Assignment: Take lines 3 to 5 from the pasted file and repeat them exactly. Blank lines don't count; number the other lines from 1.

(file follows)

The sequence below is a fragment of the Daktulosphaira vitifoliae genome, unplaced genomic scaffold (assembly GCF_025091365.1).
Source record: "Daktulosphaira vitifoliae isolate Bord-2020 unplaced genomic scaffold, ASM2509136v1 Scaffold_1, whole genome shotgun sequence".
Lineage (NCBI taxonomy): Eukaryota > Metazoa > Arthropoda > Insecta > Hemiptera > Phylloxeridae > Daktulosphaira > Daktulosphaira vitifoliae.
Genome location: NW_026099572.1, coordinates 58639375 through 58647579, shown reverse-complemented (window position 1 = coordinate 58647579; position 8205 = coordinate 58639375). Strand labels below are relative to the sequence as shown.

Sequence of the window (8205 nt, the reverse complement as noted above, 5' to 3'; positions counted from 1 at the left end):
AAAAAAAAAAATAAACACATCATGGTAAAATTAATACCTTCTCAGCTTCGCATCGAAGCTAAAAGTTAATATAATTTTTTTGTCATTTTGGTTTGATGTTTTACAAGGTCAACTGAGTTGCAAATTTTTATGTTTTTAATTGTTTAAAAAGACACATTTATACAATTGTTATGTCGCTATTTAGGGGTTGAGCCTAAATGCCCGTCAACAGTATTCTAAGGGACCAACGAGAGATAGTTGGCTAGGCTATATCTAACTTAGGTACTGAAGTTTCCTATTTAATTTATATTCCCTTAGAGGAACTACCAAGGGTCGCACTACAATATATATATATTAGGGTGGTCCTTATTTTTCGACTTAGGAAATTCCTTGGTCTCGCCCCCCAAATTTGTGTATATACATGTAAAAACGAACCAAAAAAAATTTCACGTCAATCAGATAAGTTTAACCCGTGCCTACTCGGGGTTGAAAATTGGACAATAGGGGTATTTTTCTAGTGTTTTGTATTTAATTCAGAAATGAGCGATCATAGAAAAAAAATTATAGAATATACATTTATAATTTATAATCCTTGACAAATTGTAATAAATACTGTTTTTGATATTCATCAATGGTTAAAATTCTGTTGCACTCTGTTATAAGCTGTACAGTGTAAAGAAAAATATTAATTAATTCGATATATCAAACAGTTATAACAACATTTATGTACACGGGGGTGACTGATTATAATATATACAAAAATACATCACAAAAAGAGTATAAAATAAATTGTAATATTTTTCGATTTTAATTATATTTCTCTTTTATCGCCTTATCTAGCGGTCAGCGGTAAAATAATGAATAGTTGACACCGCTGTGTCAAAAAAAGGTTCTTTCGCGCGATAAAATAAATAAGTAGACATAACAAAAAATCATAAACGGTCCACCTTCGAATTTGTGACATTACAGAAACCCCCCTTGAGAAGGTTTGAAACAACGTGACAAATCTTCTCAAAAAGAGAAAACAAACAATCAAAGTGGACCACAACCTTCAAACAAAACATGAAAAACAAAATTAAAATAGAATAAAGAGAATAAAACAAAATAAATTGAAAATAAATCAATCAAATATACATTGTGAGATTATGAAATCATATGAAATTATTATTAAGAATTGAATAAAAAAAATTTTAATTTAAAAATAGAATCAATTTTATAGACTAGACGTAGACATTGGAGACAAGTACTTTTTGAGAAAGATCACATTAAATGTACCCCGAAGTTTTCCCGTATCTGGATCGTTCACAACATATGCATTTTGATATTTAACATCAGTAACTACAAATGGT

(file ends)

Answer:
Lineage (NCBI taxonomy): Eukaryota > Metazoa > Arthropoda > Insecta > Hemiptera > Phylloxeridae > Daktulosphaira > Daktulosphaira vitifoliae.
Genome location: NW_026099572.1, coordinates 58639375 through 58647579, shown reverse-complemented (window position 1 = coordinate 58647579; position 8205 = coordinate 58639375). Strand labels below are relative to the sequence as shown.

Sequence of the window (8205 nt, the reverse complement as noted above, 5' to 3'; positions counted from 1 at the left end):